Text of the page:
In the past, the construction industry may have been male-dominated, but with more and more women choosing to learn skilled trades, the industry’s gender stereotypes are being reconstructed.
Gender diversity in the industry is extremely low, at only 2.6%, the possibility of seeing a woman on the job site is rare. Also, this number includes women that work behind a desk in secretarial roles or in management positions.
So what can be done about this problem?
The majority of the problem stems from sexism that has become rooted in the industry. More than half of women that have entered the industry say that they have been treated worse than the men on the same job site. These sites and the employees have restricted resources for women because they were built around the idea that only men would be working there. Jobsite operators need to start building job sites with the understanding that women may work there alongside men.
The bigger challenge for women in the industry will be changing the perception for incoming, younger female workers that believe the industry is only for men. A lot of young people are unsure about what they want to do for their career and do not know the opportunities that can arise when they enter the construction industry. For an industry comprised of high-paying jobs that do not require a college degree, it isn’t the first industry that someone turns to in order to begin a career.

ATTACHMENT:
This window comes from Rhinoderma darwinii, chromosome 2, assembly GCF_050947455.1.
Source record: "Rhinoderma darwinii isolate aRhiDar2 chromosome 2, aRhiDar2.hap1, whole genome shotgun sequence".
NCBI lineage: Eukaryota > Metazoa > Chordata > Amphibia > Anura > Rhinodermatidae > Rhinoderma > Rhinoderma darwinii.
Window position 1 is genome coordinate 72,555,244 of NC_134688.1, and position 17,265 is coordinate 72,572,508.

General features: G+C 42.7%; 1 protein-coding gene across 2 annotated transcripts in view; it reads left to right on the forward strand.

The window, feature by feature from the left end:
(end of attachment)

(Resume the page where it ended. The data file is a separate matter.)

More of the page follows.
Seasoned female workers in the industry want to attract younger women to enter the industry by spearheading groups and organizations that cater to teaching young women the perks of working in construction. The industry needs to embrace the modern era and introduce apprenticeships and training opportunities for women.
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